“If this racial polarisation sets into concrete, affirmative action will have failed.  Instead of unleashing the talent that prejudice suppresses, it will become the mechanism through which SA’s professions balkanise and fight.  Universities with two parallel professoriates; a legal profession with two parallel bars of advocates — in short, a country in which black and white literally cannot share the same space.  The world I am describing here is one of mutual destruction, a truly ghastly place in which some of the most important institutions in South African society become irreparably deformed. 

I am writing from the heart.  As a teacher, I have had the privilege of teaching brilliant students who would not be where they are without affirmative discrimination; students whose talent would have remained forever suppressed because they were black people trying to get into a world too long controlled by whites.  This is what affirmative action does.  But to do its work, it must be a common project, one that everybody believes in.  It would be a travesty if future generations of talent were to come to nothing because the policies designed to do them justice were mangled in a racial war”.

See: Affirmative action unleashed Thatcher’s talent first published on BDlive by Business Day on 4 March 2016 by Jonny Steinberg, who teaches African studies at Oxford University and is a visiting professor at the Wits Institute for Social and Economic Research.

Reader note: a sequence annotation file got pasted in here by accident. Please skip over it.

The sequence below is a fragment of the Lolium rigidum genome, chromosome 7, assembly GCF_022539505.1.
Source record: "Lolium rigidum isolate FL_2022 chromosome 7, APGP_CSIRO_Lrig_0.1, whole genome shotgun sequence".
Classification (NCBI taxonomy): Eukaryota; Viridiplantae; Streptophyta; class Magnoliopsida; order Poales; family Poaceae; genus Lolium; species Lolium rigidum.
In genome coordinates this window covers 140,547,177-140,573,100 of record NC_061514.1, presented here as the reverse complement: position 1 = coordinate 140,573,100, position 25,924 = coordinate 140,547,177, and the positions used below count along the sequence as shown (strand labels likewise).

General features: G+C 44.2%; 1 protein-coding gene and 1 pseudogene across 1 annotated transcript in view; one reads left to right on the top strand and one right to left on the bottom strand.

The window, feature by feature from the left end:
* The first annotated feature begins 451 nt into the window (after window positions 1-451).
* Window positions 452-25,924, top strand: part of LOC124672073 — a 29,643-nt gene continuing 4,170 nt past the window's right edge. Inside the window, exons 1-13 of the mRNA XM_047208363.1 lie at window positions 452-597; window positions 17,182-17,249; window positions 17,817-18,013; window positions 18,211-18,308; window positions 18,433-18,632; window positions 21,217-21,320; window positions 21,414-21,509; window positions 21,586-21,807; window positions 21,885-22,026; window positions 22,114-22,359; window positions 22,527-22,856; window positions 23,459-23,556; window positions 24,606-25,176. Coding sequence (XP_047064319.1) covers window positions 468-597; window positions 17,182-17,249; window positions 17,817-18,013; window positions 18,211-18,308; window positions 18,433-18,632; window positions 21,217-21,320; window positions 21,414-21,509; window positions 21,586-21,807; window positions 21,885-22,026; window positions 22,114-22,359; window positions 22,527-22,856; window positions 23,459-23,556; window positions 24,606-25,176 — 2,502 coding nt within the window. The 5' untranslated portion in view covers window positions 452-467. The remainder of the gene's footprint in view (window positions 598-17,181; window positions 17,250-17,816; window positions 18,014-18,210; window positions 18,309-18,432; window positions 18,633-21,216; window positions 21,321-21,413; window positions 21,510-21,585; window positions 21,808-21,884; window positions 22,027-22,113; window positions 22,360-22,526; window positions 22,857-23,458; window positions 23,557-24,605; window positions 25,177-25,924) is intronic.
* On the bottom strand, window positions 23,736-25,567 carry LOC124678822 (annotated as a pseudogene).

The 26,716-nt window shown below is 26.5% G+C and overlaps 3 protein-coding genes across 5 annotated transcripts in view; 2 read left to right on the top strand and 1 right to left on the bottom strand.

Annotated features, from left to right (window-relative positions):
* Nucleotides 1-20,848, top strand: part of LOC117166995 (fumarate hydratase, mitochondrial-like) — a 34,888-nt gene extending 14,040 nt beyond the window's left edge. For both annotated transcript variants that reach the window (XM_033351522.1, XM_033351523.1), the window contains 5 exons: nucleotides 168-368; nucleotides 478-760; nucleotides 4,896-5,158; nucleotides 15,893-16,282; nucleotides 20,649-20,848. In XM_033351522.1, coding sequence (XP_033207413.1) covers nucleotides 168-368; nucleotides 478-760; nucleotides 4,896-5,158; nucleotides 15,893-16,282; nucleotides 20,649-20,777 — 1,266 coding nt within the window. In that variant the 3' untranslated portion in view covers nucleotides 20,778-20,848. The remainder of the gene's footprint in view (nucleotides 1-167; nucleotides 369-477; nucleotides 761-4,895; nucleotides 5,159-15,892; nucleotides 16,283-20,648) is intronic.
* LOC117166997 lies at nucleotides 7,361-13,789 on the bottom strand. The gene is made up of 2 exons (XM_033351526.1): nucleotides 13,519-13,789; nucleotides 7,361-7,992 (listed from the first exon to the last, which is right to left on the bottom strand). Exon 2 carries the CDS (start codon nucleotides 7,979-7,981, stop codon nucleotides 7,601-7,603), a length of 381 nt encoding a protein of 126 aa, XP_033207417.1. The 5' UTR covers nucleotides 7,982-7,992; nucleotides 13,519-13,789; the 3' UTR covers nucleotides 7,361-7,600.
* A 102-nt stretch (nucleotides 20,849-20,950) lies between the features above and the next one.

Further excerpt

By all accounts, Thatcher was brilliant on the evening of the selection.  Young, lucid and formidably clever, she came across as a natural-born leader.  When he counted the votes, the chairman of the Finchley branch of the Conservative Party, Bertie Blatch, found that Thatcher had very narrowly come second.  And so, he quietly slipped a couple of ballots from her opponent’s pile to hers and declared her the winner.  When he got home that night, Blatch confessed what he had done to his son, Haden.  “She actually didn’t win,” he said, “the man did, but I thought, ‘He’s a got silver spoon in his mouth.  He’ll get another seat.’”  Finchley was a Conservative safe seat.  At the next general election, Thatcher won easily, beginning a career that would culminate in one of the most famous British premierships of the 20th century.